A Stranger’s Christmas Card Saved This Soldier’s Life – 48 Years Later, He Finally Meets His Angel
A 12-year-old’s words of gratitude helped bring a soldier home.
It was Christmas Day 1970. Thousands of miles from home, in the midst of the Vietnam War, 23-year-old Army helicopter sniper, John Metzler, took a quiet moment to open up a Christmas card.
Addressed simply to “Dear Serviceman” the letter was written by a 12-year-old girl. A stranger.
But that didn’t matter. What mattered was her message. A message he desperately needed to hear and one that he would carry with him for the next 48 years.
The Simple Message a Vietnam Soldier Desperately Needed
Donna Caye Ludemann Sica was in sixth grade at the St. Mark’s Lutheran Church and School when she, along with her classmates, completed a school project for the American servicemen fighting in the war overseas.
They each wrote a letter to an unknown soldier. Hers simply read in part:
“I want to give my sincere thanks for going over to war to fight for us. The class hopes that you will be able to come home even if it’s for the holidaies [sic]. We hope that some day all the wars will stop and everyone will be in peace.”
She signed it, “Your friend, Donna Caye.”
Little did she know that those words of gratitude would be the fuel that kept Metzler going in an otherwise deeply divisive, brutal, and thankless war.
“When you got up in the morning you always wondered whether you would see the sun go down at night.”John Metzler
By the time Metzler received the letter in 1970, the war in Vietnam had been raging for 15 years. Public sentiment had turned and the anti-war movement had gained momentum. As the seemingly endless war dragged on and casualties mounted, many soldiers felt a growing sense of disillusionment, abandonment, and betrayal.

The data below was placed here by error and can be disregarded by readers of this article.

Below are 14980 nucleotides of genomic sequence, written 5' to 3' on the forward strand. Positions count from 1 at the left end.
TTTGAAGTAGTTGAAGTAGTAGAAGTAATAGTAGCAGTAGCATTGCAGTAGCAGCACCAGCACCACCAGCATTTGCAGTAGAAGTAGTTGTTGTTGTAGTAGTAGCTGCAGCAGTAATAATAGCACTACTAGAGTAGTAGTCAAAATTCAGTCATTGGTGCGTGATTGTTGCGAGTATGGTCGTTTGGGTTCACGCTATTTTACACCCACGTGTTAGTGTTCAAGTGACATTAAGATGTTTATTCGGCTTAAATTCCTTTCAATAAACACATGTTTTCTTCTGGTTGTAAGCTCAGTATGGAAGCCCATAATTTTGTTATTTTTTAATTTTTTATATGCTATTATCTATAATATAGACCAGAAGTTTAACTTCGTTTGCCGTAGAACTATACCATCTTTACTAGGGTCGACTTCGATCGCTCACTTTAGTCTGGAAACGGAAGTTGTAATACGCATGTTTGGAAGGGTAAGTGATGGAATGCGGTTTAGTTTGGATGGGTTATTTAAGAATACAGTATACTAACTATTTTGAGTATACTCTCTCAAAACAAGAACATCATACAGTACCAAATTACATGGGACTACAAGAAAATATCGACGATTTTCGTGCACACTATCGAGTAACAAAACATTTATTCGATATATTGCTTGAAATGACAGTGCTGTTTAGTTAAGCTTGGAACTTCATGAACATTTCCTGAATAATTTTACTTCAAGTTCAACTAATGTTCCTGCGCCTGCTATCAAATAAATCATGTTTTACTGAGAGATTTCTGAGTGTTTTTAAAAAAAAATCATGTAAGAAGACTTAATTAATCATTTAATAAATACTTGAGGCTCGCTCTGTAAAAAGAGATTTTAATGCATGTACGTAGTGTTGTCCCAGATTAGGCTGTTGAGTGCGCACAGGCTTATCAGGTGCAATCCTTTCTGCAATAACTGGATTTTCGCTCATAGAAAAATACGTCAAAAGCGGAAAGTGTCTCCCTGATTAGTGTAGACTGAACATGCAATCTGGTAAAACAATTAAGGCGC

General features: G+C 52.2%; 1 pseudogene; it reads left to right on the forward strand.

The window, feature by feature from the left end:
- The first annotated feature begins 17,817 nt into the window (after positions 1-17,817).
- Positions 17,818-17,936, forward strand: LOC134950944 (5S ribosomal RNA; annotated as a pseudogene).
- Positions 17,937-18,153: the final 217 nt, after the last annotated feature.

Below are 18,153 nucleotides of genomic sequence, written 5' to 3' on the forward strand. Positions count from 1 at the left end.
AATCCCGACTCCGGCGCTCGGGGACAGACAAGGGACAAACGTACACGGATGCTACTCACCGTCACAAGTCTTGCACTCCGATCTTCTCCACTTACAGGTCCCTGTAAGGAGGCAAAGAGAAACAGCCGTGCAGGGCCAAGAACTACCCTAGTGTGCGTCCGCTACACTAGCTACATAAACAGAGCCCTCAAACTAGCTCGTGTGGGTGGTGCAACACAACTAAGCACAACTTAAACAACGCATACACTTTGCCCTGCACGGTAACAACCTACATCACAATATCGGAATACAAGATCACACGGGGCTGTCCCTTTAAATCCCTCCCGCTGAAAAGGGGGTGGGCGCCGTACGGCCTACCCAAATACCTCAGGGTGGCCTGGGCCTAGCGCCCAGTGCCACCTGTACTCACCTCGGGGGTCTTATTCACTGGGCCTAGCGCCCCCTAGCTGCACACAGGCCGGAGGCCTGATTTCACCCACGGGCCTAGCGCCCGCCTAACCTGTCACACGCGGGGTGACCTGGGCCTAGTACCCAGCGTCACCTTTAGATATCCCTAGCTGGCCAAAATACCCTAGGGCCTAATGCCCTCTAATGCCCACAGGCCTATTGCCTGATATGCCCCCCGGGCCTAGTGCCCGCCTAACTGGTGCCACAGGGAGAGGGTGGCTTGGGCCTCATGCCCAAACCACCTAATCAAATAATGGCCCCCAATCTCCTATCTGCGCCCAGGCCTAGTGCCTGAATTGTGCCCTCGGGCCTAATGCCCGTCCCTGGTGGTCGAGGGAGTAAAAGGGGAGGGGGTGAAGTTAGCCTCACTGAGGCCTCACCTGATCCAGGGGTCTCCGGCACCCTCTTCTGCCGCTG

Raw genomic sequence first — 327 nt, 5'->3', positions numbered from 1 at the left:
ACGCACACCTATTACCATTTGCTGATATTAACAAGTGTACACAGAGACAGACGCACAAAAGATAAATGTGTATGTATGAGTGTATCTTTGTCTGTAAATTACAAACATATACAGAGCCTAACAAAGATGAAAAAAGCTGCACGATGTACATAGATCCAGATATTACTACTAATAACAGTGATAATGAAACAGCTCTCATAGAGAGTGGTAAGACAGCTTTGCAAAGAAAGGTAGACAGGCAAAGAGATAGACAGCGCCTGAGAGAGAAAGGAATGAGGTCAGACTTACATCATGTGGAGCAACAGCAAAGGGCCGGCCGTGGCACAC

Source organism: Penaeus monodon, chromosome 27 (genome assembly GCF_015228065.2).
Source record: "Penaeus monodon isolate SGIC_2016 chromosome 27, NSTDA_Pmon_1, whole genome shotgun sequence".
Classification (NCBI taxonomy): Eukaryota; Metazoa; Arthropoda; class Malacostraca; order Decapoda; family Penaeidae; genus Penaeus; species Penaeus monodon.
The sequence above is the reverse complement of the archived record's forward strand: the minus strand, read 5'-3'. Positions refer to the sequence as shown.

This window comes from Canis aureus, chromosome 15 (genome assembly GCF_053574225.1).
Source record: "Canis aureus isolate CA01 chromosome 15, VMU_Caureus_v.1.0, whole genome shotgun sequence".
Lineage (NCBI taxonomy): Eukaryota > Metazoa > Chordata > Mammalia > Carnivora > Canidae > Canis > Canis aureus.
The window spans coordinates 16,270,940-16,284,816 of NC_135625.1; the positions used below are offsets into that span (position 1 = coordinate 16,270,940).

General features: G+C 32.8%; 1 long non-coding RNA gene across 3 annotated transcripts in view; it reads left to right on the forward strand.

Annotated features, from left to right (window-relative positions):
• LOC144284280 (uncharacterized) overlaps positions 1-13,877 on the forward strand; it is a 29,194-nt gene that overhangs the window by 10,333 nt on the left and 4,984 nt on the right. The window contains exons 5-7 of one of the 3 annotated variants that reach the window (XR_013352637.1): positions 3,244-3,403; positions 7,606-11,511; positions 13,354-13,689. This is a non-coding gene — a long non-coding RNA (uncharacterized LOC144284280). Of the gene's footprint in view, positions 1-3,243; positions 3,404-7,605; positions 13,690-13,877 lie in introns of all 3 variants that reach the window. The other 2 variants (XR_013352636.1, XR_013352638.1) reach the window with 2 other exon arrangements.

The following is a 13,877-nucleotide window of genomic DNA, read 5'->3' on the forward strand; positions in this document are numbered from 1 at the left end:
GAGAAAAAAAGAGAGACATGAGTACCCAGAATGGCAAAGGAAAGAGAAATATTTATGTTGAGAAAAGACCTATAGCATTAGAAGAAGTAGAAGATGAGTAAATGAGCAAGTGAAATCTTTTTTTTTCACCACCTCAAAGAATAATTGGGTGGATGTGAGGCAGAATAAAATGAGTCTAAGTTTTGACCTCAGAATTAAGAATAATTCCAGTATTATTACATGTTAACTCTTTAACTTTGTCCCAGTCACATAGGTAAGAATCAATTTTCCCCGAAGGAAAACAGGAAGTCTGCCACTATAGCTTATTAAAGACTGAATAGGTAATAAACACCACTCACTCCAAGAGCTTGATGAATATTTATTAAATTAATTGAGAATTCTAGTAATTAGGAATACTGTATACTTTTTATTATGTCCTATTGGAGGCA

The fact that someone took the time to acknowledge his service to his country was life-giving.
A Reunion Five Decades in the Making
The letter meant so much to Metzler that he held onto it long after the war was over, keeping it tucked behind a picture on a shelf in his home in Wendell, Idaho, where it sat for nearly five decades.
“Fact is I think it means more today than it did when I got it,” the Army veteran told CBS News.
He never forgot Donna Caye. And 48 years after receiving the letter, he asked his family to help him track her down so he could finally meet her.
Without his knowing, his family found her living across the country in Florida. Donna Caye had no idea of the impact her words had on that young soldier so many years earlier. But she never forgot writing them.
“I remember writing the letter,” she said. “I was amazed that I could have the opportunity to write to a serviceman and maybe make his life a little simpler for a couple of minutes.”
She gladly agreed to fly to Idaho for a surprise reunion. It was about as emotional as you would expect it to be.
“You’re real. You’re real,” Metzler said as he hugged her, choking back tears.
“I’m real,” Donna Caye responded.
And after a lifetime of waiting, Metzler finally got the opportunity to say the words he’d been wanting to say, “Thank you.”
Donna Caye’s Christmas letter was so much more than just a mere piece of paper. For a little girl, it was a heartfelt expression of gratitude to a stranger battling for her freedom a world away. For Metzler? It was a lifeline that got him through some unimaginable tough times.
So often, we think our words don’t matter. But the reality is, that words DO matter. What we say? Matters.
Saying “Thank you” is one of the easiest things to say, but sometimes, it’s also one of the hardest. We often overlook the profound impact these seemingly small words can have. But as Metzler proves, sometimes it’s the smallest words that really do echo for a lifetime.